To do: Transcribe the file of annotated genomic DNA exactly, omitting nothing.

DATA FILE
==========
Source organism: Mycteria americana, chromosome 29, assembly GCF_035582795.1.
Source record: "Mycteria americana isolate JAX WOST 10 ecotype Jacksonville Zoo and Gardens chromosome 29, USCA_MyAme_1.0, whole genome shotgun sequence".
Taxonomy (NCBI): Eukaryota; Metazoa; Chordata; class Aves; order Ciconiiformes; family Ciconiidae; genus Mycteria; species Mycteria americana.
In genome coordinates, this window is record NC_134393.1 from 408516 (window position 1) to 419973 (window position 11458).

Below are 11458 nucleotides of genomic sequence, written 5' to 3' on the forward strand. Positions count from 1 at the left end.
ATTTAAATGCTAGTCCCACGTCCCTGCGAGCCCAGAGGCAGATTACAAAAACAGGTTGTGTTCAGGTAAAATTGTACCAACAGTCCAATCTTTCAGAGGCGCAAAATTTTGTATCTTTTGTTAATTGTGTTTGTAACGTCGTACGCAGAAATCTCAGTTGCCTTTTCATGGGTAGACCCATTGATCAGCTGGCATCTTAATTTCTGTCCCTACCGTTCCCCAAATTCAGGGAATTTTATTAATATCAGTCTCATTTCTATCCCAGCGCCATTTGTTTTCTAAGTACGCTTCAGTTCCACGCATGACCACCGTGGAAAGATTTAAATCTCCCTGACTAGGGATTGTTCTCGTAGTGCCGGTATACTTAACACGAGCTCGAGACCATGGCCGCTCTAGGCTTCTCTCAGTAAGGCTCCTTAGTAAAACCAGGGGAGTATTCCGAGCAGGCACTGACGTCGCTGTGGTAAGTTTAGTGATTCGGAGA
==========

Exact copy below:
Source organism: Mycteria americana, chromosome 29, assembly GCF_035582795.1.
Source record: "Mycteria americana isolate JAX WOST 10 ecotype Jacksonville Zoo and Gardens chromosome 29, USCA_MyAme_1.0, whole genome shotgun sequence".
Taxonomy (NCBI): Eukaryota; Metazoa; Chordata; class Aves; order Ciconiiformes; family Ciconiidae; genus Mycteria; species Mycteria americana.
In genome coordinates, this window is record NC_134393.1 from 408516 (window position 1) to 419973 (window position 11458).

Below are 11458 nucleotides of genomic sequence, written 5' to 3' on the forward strand. Positions count from 1 at the left end.
ATTTAAATGCTAGTCCCACGTCCCTGCGAGCCCAGAGGCAGATTACAAAAACAGGTTGTGTTCAGGTAAAATTGTACCAACAGTCCAATCTTTCAGAGGCGCAAAATTTTGTATCTTTTGTTAATTGTGTTTGTAACGTCGTACGCAGAAATCTCAGTTGCCTTTTCATGGGTAGACCCATTGATCAGCTGGCATCTTAATTTCTGTCCCTACCGTTCCCCAAATTCAGGGAATTTTATTAATATCAGTCTCATTTCTATCCCAGCGCCATTTGTTTTCTAAGTACGCTTCAGTTCCACGCATGACCACCGTGGAAAGATTTAAATCTCCCTGACTAGGGATTGTTCTCGTAGTGCCGGTATACTTAACACGAGCTCGAGACCATGGCCGCTCTAGGCTTCTCTCAGTAAGGCTCCTTAGTAAAACCAGGGGAGTATTCCGAGCAGGCACTGACGTCGCTGTGGTAAGTTTAGTGATTCGGAGA